Airline pilot

Airline pilots fly passengers and cargo to destinations around the world.

Annual Salary

£20,000 to £140,000

Average UK salary in 2018 was £29,588 (source Office for Statistics)

Working hours


Future employment

There will be 5% more Airline pilot jobs in 2023.
In your local area

What's it all about?

Your day-to-day tasks could include:

  • carrying out pre-flight checks of instruments, engines, fuel and safety systems
  • working out the best route using weather reports and information from air traffic control
  • following instructions from air traffic control
  • checking data during the flight and adjusting the route where necessary
  • telling passengers and crew about journey progress
  • writing reports about in-flight issues

On flights taking a short amount of time (short haul flights), you'll usually work in a two-person team, as pilot (captain) or co-pilot (first officer).

On long haul flights, you'll often have a flight engineer on board, to check the instruments.

You might also work in crop spraying, flight testing and flight training.

You'll need to take a course to get an Airline Transport Pilot’s Licence (ATPL) or 'frozen ATPL'. It will take at least 18 months to get this on a full-time course. Part-time or modular courses will take longer.

The Civil Aviation Authority (CAA) has a list of approved training schools. 

You could also do a degree in aviation that includes pilot training. UCAS has information on degree courses and entry requirements.

Before you take a pilot training course, you'll need to pass the Civil Aviation Authority (CAA) Class 1 Medical before you can take a course.

To get onto a course, you’ll also need:

ATPL training usually costs between £60,000 and £90,000.

The Honourable Company of Air Pilots has a test for people with little or no flying experience. This could help you decide whether you’re suited to this career before you spend money on training.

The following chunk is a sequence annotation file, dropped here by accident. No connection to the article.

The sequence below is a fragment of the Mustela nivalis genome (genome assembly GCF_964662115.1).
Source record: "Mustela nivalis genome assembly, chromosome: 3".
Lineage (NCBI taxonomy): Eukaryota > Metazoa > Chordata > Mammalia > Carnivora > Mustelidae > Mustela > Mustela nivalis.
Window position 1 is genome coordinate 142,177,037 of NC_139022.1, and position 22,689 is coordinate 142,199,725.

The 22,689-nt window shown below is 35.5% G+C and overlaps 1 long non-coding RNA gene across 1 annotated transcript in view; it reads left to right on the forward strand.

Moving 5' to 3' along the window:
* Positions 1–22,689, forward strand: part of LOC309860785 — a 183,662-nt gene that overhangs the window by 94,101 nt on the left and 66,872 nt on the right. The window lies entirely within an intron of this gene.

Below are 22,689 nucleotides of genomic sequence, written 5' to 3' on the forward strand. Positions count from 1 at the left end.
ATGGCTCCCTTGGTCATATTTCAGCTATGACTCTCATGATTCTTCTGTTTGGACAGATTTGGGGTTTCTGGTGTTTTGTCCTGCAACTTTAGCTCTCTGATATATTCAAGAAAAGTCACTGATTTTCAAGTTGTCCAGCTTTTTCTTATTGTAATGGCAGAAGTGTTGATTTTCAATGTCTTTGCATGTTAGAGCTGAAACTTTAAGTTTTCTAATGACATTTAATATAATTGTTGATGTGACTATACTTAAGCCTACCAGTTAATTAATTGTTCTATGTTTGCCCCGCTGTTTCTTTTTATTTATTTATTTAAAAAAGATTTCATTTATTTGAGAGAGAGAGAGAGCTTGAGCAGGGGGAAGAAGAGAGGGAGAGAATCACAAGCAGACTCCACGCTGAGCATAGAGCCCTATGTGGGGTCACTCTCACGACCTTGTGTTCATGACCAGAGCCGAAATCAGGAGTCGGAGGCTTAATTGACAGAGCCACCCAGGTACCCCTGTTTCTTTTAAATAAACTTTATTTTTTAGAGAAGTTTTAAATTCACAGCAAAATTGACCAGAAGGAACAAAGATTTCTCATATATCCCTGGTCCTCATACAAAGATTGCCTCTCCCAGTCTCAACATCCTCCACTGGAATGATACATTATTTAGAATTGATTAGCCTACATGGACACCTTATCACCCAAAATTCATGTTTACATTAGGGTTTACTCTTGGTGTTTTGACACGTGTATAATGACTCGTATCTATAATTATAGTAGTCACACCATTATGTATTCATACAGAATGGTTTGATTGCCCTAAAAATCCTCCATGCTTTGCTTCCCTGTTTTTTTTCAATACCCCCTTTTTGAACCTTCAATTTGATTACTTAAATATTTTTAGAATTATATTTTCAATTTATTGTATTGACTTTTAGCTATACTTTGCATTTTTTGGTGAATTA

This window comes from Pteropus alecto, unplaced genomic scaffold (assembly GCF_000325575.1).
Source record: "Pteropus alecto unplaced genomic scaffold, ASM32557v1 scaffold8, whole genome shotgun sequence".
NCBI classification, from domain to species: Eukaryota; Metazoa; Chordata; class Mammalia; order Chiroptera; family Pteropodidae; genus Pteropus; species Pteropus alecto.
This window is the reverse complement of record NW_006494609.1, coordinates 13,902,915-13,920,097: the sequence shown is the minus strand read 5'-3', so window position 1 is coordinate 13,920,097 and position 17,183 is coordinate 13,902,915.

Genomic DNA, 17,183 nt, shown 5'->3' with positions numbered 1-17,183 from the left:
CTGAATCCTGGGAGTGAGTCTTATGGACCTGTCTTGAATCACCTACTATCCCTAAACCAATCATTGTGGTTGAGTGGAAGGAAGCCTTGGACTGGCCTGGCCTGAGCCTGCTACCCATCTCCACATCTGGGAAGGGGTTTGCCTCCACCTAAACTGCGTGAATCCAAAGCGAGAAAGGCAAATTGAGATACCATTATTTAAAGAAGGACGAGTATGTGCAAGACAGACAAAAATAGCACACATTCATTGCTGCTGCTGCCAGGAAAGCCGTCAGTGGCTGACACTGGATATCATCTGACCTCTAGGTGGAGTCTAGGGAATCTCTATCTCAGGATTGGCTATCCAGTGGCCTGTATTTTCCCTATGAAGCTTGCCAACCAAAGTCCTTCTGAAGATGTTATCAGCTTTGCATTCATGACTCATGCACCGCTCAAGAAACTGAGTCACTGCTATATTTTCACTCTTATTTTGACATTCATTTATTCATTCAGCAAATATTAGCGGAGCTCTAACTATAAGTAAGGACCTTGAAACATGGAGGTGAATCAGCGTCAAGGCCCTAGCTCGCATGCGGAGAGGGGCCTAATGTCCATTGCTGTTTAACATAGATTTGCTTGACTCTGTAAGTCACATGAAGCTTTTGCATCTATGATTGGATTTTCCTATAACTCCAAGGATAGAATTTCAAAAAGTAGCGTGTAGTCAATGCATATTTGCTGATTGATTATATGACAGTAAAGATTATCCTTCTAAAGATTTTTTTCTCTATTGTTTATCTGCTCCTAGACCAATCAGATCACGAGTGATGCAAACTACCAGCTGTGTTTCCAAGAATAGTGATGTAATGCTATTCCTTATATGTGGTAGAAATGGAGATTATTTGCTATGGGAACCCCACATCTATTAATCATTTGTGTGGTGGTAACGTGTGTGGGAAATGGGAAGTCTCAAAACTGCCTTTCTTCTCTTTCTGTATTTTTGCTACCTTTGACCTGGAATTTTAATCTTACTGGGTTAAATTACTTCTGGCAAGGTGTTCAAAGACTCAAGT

You may be able to get into this role by taking a higher level apprenticeship in professional aviation pilot practice.

Some passenger airlines, have pilot training schemes where you can train with the company to get your licence.

Flying Start and the Air League have information about routes into this career, airline sponsorships, bursaries and scholarships.

Careers that Move has information and advice about jobs in the passenger transport and travel industries.

£20,000 to £140,000

Starter salary: £20,000 to £30,000

Experienced salary: £38,000 to £90,000 (experienced co-pilot and captain)

You could get benefits like bonuses or health insurance.

These figures are a guide.


Your working hours will depend on the flying time for each destination.

On UK and European flights, you’ll usually be able to return home each day. Longer flights may mean that you’ll need to spend a 1 or 2 nights away from home. Your employer will provide you with accommodation.

Working hours are strictly regulated for safety reasons.

You'll need to wear a uniform and carry identification at all times.

You'll start by training as a co-pilot. When you’ve completed at least 1500 flying hours you can apply for an 'unfrozen' or full ATPL and qualify as an airline captain. This will usually take 3 to 5 years after you get your full ATPL.

You must be at least 21 years old to have a full ATPL.

With experience, you could become a flight training instructor or an operations manager.

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Skills required and how your skills match up

What skills are required?

You'll need:

  • excellent hand-to-eye co-ordination
  • excellent communication skills
  • leadership skills
  • problem-solving skills
  • the ability to remain calm and focused under pressure
My top 5 skills from the skills bank
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